A GROWING CONCERN: Tips and tricks to keep the blooms coming

SINCE I AM continually tending all flowers I have planted, as well as employing homeowners to help in the garden care, let me continue this week to add to the watering, care and maintenance tips that I listed in my previous two columns.

As I sit here at the kitchen table looking out over the deck and across the Strait of Juan de Fuca to Victoria, the mixed hanging baskets of trailing blue lobelia and fuchsia are still dripping from an early morning watering a little over an hour ago.


Tip No. 1 — Baskets, pots, containers and window boxes should slowly drip for over an hour if watered correctly (a bare minimum of 30 minutes). That will mean it is watered to the saturation point, which is what you really desire. When these flower containers dry even slightly, as in one very sunny day, the first phenomenon to occur is soil shrinkage, which manifests itself by creating a gap between the containers inside wall and the soil, growing ever larger and wider as it continues to dry even more. Remember, it can take a blast of two to four separate 15-second waterings to saturate a pot because the first water runs quickly over the top down along the sides and out the bottom.

Tip No. 2 — A reliable visual clue: If watered rapidly, within a few seconds of being added on the top, pours out the bottom, then you have a dry container — a very dry container. The first soaking travels down and that’s when the second watering starts to expand the dry soil, closing the gap, but the third closes the gap and the fourth 15-second sprinkling saturates the pot. Maybe do one more for good measure. A well saturated pot drips slowly for 30 to 80 minutes.

Tip No. 3 — This one works in conjunction with No. 2. Feel the weight. I know precisely how dry, bone dry, arid, moist, wet or waterlogged all my containers are by lifting up on the bottom of the basket, tilting or pushing the pot or trying to raise one end of the window box. It is a mental computer game going on in your head. Imagine the weight of said container fully saturated, then figure out what you think it would weigh totally dry. Next, hold it in a manner to gauge its current weight, figure out the percentage it is off from totally wet weight, and there is the answer to how dry it is. Especially if I have dry baskets, a few hours after watering them, I go back and check their hopefully waterlogged weight to make sure they got thoroughly soaked.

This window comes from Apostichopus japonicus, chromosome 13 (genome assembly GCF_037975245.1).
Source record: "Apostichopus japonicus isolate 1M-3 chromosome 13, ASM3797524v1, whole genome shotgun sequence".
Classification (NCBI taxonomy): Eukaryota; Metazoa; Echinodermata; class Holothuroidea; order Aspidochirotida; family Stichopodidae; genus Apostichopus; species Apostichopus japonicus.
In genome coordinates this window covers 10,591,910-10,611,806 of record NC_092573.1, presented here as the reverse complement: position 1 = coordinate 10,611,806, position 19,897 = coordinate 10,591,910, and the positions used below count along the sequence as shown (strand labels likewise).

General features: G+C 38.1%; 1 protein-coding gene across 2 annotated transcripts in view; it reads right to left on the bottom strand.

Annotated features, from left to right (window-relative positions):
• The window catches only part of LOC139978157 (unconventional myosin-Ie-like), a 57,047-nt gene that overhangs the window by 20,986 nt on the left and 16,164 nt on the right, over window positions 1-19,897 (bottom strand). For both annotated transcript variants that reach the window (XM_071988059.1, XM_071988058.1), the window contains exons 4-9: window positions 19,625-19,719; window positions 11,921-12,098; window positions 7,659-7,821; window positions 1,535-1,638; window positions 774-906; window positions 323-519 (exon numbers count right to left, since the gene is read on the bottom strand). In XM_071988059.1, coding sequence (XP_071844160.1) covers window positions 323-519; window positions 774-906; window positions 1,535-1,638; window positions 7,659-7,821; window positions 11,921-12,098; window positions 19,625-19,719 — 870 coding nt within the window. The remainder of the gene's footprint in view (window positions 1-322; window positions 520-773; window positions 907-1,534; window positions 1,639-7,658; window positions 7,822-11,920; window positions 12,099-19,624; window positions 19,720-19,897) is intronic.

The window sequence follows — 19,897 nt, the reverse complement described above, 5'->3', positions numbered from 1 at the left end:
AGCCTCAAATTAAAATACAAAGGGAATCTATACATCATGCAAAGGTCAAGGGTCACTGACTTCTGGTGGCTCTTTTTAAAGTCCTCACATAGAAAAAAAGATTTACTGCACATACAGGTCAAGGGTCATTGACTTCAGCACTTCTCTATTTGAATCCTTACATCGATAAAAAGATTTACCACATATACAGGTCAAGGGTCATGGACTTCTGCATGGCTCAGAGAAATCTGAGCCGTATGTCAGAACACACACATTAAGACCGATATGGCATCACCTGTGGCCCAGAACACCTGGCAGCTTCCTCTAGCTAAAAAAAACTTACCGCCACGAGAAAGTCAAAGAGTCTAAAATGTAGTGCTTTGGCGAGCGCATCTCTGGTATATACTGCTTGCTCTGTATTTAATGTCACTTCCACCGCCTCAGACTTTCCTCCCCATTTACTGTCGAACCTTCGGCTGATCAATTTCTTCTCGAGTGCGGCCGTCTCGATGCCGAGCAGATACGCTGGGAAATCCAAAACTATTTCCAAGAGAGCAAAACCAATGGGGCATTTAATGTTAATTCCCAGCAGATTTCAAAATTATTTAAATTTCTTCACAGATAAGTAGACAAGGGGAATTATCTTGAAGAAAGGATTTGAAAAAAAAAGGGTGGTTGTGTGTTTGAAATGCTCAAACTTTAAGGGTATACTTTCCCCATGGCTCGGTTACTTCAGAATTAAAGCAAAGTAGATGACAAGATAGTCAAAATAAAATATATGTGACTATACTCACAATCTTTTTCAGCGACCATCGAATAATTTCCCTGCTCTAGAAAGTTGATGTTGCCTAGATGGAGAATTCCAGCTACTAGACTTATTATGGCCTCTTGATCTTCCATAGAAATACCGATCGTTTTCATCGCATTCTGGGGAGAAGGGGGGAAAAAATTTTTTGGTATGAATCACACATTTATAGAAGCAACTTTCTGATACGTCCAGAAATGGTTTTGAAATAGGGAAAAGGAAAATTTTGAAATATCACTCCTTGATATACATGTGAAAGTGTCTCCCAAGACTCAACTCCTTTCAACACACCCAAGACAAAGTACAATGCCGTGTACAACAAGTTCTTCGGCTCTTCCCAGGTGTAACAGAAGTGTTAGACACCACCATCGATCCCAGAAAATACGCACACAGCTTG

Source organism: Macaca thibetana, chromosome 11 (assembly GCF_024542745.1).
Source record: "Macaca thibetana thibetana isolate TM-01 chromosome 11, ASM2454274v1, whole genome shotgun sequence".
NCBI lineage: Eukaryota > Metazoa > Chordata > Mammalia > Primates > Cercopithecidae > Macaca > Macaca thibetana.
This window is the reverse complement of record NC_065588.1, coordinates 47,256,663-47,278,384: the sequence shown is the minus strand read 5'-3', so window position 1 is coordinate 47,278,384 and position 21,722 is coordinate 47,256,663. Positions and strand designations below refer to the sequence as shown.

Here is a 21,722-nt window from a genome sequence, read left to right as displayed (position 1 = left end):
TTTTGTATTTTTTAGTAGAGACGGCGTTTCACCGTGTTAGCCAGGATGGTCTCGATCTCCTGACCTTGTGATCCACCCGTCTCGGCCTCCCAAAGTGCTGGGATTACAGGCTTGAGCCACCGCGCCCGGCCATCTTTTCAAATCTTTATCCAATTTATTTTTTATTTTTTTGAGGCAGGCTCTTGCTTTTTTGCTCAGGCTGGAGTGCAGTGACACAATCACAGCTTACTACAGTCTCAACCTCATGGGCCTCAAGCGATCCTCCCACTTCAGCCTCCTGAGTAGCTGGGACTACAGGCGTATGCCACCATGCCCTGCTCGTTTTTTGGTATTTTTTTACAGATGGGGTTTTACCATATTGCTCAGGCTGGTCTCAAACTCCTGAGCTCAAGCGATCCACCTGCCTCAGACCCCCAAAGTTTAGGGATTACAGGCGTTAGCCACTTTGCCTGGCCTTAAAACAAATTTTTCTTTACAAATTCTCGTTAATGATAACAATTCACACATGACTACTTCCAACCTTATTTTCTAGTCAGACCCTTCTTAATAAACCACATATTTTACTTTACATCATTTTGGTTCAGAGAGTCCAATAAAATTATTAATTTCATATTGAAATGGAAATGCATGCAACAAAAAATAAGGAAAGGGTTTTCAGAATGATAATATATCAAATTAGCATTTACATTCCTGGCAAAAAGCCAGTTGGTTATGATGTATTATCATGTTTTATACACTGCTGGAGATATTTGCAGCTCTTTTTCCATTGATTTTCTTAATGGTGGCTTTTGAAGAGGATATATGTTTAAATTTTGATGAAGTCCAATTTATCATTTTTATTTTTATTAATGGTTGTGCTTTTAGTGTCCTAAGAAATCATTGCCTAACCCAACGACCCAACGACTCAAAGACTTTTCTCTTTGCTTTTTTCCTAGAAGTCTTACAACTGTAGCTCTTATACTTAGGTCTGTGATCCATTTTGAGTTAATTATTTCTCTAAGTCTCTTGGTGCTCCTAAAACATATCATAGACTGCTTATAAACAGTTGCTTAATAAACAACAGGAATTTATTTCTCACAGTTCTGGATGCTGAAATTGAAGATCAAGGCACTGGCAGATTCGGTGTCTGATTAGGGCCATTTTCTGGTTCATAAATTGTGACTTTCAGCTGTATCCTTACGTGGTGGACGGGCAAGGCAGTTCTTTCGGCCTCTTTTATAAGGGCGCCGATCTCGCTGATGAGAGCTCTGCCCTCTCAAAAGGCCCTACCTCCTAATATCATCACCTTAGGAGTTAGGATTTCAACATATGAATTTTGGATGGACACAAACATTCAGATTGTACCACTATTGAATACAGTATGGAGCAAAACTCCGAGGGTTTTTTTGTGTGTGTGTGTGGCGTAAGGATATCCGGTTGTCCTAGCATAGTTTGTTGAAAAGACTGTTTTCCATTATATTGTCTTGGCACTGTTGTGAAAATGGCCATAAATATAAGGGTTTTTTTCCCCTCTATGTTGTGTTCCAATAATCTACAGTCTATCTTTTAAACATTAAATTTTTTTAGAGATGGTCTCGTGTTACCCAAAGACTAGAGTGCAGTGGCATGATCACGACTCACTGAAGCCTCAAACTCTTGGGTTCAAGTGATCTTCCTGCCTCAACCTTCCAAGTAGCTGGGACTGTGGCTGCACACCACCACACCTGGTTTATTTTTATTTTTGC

Tip No. 4 — Many, many flowering plants, especially fuchsias, if they get very dry, will abort current buds and temporarily shut down new bud production. So it is very wise to never let your containers and flower beds get to a wilting dryness, otherwise, you could lose weeks of beautiful flowers.

Tip No. 5 — Strip old, big leaves away or off the soil. Of the two or three buckets I take off of my clients flower beds, at least one bucket is big leaves. Big, old leaves take more energy than they produce, block sunlight, greatly impede air circulation, attract disease and insects as they yellow and die, and harden off the plant. By removing them, you keep the plant growing vigorously and dramatically improve the growing conditions. Also, plants tend to crowd out one another, so stripping away big, old leaves creates new space, making this a very worthwhile trick.

Tip No. 6 — In this same vein of crowded area, a great trick is to prune away plant pieces, stems and branches that are heading in the wrong direction. I prune off petunia branches heading backwards into the bed, dusty miller stems working away to the middle of the basket, chuck out the geraniums or creeping Jenny that too vigorously creep out over everything. Do not hesitate to cut off misdirected plant parts and, even though they have blooms on them, cut them off anyway. They will always have blooms. Many new and old gardeners alike hate to cut away flowers, but remember, you have to spend flowers to make flowers. So prune, baby, prune!


Andrew May is a freelance writer and ornamental horticulturist who dreams of having Clallam and Jefferson counties nationally recognized as “Flower Peninsula USA.” Send him questions c/o Peninsula Daily News, P.O. Box 1330, Port Angeles, WA 98362, or email [email protected] (subject line: Andrew May).

More in Life

Tucker Weatherly, 3, and Mary Wakefield, 2 1/2, collect leaves and berries from bushes and trees at Railroad Bridge Park in Sequim. They were both on a nature outing last week from Carlsborg-based Bibity Bobity Child Care. (Keith Thorpe/Peninsula Daily News)
A berry fun nature walk

Tucker Weatherly, 3, and Mary Wakefield, 2 1/2, collect leaves and berries… Continue reading

Farmer Steve Dowdell, with help from Rocky Roo, samples blueberries at his Gray Fox Farm in Chimacum. (Diane Urbani de la Paz/Peninsula Daily News)
Gleaning opportunities abound in Jefferson County

Former trial lawyer cleaning up Chimacum farm

Olympic Peninsula Authors seeking submissions for fifth anthology

The Olympic Peninsula Authors is seeking submissions of original… Continue reading

Pursuit of happiness program offered

Olympic Unitarian Universalist Fellowship will host “TED Talks -… Continue reading

Free genealogy class set for Saturday

The Clallam County Genealogical Society will present “I Know… Continue reading

Port Townsend’s Urban Sketchers plan meeting

The Port Townsend Urban Sketchers will meet at 10… Continue reading

Most Read